The political drama surrounding TikTok, the popular Chinese-owned video-sharing app, already seemed to be at a fever pitch last week, as the clock ticked down on an executive order from Donald Trump that gave the company a deadline to sell the app or be banned, followed by a counter order from the Chinese government that prevented TikTok from selling its recommendation algorithm, seen as the app’s “secret sauce.” But as improbable as it sounds, the drama has only intensified, and in the process has confirmed that the affair is even more of a craven political game than it appeared to be. As part of a deal designed to get Trump to stop short of banning the app outright, Oracle and Walmart have partnered to invest in a new entity that will control the app, and the data will be stored on Oracle’s cloud computing service. But it’s not clear that the way TikTok’s ownership is structured will actually meet Trump’s requirements. Meanwhile, the Chinese government has been making noise about how the whole process is “extortion,” and sources close to the ruling Communist party say the deal could be rejected even if the US approves it.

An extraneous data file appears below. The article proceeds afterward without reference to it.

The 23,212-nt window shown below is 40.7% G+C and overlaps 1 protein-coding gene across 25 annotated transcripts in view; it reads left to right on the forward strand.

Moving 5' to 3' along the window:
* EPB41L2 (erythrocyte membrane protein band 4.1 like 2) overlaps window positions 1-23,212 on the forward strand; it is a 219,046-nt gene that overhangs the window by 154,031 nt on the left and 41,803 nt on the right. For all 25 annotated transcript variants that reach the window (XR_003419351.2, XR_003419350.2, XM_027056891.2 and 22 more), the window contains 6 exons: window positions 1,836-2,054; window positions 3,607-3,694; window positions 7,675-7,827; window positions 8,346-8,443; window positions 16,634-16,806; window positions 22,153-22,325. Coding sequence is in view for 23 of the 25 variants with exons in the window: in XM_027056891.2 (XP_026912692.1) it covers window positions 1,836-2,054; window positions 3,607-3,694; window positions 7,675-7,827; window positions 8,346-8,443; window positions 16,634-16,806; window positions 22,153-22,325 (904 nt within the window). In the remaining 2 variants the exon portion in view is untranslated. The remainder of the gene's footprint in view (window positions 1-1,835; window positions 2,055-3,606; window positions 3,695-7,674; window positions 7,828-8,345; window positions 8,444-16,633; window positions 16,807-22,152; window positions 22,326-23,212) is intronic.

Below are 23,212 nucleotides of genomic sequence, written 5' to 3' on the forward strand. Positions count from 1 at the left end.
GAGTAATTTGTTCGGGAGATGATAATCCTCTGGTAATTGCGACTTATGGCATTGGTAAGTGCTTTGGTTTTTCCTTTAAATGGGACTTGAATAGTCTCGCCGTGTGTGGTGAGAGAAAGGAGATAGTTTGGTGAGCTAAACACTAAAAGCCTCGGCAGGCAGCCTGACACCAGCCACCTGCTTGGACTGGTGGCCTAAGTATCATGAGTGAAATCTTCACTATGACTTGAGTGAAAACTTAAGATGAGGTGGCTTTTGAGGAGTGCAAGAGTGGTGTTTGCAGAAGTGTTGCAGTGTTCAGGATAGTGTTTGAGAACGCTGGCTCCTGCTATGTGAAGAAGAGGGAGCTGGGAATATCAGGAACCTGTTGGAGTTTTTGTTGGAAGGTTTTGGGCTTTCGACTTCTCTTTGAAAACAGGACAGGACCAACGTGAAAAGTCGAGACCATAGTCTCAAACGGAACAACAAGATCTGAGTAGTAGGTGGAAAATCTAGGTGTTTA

According to recent press statements by both Oracle and Walmart, the two companies will take a combined 20 percent ownership stake in a new entity called TikTok Global, which is then expected to issue a public offering of shares. “Americans will be the majority [owners] and ByteDance will have no ownership in TikTok Global,” Oracle’s statement said. TikTok’s current owner Bytedance, however, has said that it plans to continue to own 80 percent of the new entity. That would seem to contradict not just Oracle’s description of the deal, but also Trump’s comments about what he intends to accept. On Monday, he told Fox News that he would not approve a deal between Oracle and the company unless it results in US owners having control over the app (Trump has also said he expects a $5 billion payment to be made by TikTok’s owners into an educational fund). Oracle and Walmart “are going to buy it,” he said. “They’re going to have total control over it. They’re going to own the controlling interest. And if we find that they don’t have total control, then we’re not going to approve the deal.”

Continue reading